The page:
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Jeffort
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Re: PT 62 - Really hard LR?!

Postby Jeffort » Mon Sep 30, 2013 4:37 pm

Again, your presumptions about what motivates LSAC, how they run their operation and how they actually make decisions is amusing.

I guess if your law school plans don't work out the way you want you could use your thoughts and imagination to write a book "If I were in charge of LSAC, this is how I would run the law school admissions process". Other than for that, your guesswork is pointless speculation based on your assumptions about what is more and less important to LSAC and law schools in the processes that they use as priorities for making important decisions.

bilbaosan
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Re: PT 62 - Really hard LR?!

Postby bilbaosan » Mon Sep 30, 2013 5:05 pm

Why not? That's how the science works, you generate an idea based on certain understanding, and then verify it through empirical means. So if any of 64-69 would be as hard (or worse) than 62, this would mean my idea is wrong. If not, there is a possibility it is correct.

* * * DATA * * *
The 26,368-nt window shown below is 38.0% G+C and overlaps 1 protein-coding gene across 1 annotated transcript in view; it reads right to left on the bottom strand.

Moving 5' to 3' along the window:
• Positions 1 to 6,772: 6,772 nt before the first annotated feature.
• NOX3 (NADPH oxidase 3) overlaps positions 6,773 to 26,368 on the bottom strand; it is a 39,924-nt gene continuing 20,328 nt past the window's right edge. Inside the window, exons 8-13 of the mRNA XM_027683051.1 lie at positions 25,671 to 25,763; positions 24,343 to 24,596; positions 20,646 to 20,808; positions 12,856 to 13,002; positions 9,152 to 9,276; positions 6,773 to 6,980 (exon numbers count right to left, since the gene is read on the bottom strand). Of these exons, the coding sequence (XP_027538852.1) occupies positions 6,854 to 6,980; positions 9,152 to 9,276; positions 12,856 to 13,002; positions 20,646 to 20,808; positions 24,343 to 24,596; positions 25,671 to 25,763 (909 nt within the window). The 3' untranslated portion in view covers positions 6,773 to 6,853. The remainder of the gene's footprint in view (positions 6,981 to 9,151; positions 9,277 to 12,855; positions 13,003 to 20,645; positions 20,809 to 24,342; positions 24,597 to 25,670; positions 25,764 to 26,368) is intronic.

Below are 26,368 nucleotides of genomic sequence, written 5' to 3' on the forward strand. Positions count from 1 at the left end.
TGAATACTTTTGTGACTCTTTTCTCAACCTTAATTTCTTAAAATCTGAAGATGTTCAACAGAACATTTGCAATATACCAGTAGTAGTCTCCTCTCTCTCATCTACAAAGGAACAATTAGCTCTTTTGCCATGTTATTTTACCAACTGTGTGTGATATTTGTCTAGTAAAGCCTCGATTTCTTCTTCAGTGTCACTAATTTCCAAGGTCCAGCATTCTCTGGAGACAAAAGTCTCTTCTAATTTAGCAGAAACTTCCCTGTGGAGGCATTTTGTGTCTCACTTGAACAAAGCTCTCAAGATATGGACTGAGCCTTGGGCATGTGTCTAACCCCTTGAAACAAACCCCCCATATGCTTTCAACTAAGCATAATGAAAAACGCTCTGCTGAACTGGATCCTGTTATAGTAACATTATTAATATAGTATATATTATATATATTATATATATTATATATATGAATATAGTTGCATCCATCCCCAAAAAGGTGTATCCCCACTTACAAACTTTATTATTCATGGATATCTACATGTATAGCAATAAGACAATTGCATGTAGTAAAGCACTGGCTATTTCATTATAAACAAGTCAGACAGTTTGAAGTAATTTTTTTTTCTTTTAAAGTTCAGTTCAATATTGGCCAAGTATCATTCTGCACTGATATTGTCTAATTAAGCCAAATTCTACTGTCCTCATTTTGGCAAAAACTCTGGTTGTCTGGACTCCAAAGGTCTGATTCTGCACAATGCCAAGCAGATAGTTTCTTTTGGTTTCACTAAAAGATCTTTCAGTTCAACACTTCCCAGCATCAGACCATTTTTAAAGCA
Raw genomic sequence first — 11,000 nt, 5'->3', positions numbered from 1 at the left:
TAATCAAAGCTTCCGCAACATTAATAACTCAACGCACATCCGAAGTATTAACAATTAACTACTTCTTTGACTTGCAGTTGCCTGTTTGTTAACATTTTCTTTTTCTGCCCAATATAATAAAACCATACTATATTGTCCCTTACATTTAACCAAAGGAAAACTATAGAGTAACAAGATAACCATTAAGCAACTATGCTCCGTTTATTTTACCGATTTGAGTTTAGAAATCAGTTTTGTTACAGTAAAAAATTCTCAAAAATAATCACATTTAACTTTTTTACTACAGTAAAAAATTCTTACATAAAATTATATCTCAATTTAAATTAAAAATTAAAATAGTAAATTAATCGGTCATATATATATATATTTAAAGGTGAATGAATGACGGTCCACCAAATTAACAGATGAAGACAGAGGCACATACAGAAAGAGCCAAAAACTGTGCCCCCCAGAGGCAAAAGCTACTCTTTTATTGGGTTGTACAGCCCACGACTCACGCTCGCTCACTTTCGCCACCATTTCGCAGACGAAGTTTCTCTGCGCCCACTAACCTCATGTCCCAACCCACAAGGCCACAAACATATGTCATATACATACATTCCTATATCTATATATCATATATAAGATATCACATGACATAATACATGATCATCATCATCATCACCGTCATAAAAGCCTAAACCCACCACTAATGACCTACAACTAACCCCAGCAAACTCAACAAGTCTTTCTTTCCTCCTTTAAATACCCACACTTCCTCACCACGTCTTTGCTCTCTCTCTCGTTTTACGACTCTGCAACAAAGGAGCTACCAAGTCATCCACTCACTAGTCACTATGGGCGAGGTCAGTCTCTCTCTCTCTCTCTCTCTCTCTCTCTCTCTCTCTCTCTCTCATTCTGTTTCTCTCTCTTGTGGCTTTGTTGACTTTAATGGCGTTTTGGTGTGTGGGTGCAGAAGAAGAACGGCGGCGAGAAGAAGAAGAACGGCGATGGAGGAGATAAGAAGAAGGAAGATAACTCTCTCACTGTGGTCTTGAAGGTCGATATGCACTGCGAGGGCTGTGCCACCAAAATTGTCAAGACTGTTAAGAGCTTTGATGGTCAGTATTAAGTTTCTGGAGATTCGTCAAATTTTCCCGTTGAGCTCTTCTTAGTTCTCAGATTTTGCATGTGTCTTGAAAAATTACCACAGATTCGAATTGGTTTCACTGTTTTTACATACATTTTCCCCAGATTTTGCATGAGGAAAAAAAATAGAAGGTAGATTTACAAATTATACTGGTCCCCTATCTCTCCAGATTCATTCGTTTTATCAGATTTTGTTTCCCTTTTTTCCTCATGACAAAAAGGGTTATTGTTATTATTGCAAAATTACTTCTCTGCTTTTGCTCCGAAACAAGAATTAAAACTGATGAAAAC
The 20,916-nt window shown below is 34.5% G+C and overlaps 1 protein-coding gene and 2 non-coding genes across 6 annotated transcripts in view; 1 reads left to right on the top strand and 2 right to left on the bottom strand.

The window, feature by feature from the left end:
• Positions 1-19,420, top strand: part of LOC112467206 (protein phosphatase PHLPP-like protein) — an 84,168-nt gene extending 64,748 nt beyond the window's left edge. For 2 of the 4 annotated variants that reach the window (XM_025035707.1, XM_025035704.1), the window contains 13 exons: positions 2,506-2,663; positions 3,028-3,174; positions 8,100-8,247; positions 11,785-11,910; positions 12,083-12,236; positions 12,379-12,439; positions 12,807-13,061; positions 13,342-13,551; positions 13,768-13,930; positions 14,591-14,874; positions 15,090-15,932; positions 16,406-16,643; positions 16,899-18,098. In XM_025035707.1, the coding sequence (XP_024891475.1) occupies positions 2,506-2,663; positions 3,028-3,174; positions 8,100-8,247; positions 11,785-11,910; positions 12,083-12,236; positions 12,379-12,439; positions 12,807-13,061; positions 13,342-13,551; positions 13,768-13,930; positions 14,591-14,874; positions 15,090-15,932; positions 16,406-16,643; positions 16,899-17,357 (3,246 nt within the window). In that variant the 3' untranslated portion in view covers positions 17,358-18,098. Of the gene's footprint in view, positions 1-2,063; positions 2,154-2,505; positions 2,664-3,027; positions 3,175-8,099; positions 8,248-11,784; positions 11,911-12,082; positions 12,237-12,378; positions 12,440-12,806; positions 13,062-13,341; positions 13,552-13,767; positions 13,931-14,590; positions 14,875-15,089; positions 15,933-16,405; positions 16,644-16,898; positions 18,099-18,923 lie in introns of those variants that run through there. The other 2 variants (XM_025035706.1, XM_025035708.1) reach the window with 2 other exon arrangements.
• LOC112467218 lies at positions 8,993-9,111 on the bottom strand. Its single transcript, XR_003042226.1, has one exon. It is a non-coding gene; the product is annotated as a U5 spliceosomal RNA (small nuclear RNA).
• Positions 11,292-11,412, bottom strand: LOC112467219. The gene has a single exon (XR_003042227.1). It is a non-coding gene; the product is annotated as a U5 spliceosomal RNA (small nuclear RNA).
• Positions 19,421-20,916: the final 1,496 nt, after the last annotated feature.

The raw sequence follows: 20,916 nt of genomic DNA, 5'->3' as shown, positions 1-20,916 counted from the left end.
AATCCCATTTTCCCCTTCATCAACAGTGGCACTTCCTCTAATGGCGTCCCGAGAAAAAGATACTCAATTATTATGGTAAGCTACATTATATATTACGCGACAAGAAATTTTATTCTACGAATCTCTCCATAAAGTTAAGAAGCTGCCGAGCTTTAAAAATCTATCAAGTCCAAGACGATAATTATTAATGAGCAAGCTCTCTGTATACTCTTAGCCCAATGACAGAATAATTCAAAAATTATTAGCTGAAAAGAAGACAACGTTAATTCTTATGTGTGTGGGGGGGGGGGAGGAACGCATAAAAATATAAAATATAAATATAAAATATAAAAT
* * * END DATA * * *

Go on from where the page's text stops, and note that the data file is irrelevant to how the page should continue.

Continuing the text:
Good idea about the book, will you promote it for a fifty-fifty split? :)

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Jeffort
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Re: PT 62 - Really hard LR?!

Postby Jeffort » Mon Sep 30, 2013 5:14 pm

bilbaosan wrote:Why not? That's how the science works, you generate an idea based on certain understanding, and then verify it through empirical means. So if any of 64-69 would be as hard (or worse) than 62, this would mean my idea is wrong. If not, there is a possibility it is correct.

Good idea about the book, will you promote it for a fifty-fifty split? :)


Nah, I'll pass on your offer. You make way too many unwarranted assumptions in your reasoning and your theories for my taste. They would get lambasted and torn apart if they weren't labeled as fiction for entertainment purposes only.